How Much Microplastic Do We Ingest?

An estimated 12.7 million tons of plastic is discarded in the ocean every year. Tragically, this statistic continues to rise. The majority of this plastic will eventually form microplastics. We all must do our part to eliminate plastic in our oceans, thereby protecting ourselves.

According to the study, people are consuming between 74,000 and 121,000 microplastic particles annually. The saddest part of these shocking statistics is that researchers believe this is a gross underestimate as their research accounted for only 15% of our caloric intake. To put it into perspective, we are consuming a credit card sized amount of plastic each week! Suddenly, microplastic doesn’t seem so “micro” anymore, does it?

Americans need to realize that plastic is the enemy. An enemy that is invading our water, air, soil, food supply, and bodies. Every time we use plastic, alarm bells should go off in our heads. Manufacturers won’t stop making plastic until our wallets stop funding it.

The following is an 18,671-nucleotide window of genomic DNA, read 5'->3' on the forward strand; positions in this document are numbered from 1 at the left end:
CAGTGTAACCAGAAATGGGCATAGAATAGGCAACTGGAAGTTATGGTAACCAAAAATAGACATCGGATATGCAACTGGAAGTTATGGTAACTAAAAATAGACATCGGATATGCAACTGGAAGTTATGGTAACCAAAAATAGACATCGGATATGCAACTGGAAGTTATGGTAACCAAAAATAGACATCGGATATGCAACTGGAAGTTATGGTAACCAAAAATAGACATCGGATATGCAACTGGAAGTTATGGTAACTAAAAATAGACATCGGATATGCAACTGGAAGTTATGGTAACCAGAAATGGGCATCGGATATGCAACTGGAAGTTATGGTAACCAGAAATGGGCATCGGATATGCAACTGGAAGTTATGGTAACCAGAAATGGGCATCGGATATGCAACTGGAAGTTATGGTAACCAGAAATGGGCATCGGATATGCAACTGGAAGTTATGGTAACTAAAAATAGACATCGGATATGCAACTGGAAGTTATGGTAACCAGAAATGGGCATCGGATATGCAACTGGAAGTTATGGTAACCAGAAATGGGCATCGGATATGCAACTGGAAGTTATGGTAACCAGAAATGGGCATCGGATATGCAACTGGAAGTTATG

1. Limit Plastic Use

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Have you ever thought about the hundreds of ways that plastic impacts your life on a daily basis? Convenience and plastic are irrevocably linked. We utilize plastic products to save time: fast food styrofoam and plastic containers, Keurig pods, disposable cups, plastic bags, saran wrap, plastic cutlery, Tupperware, plastic straws, water bottles… the list goes on and on.

There are so many recyclable resources we can utilize to replace plastic including glass, cork, wood, metal, hemp, canvas, bamboo, and paper.

Unfortunately, plastic is not entirely unavoidable unless you plan on not eating foods or using products that come in plastic containers, but the more we can limit our use of plastic as individuals, the better. This process begins by raising and developing awareness in ourselves and others. It is no longer just about the environment we exist in, but the body we live in every single day.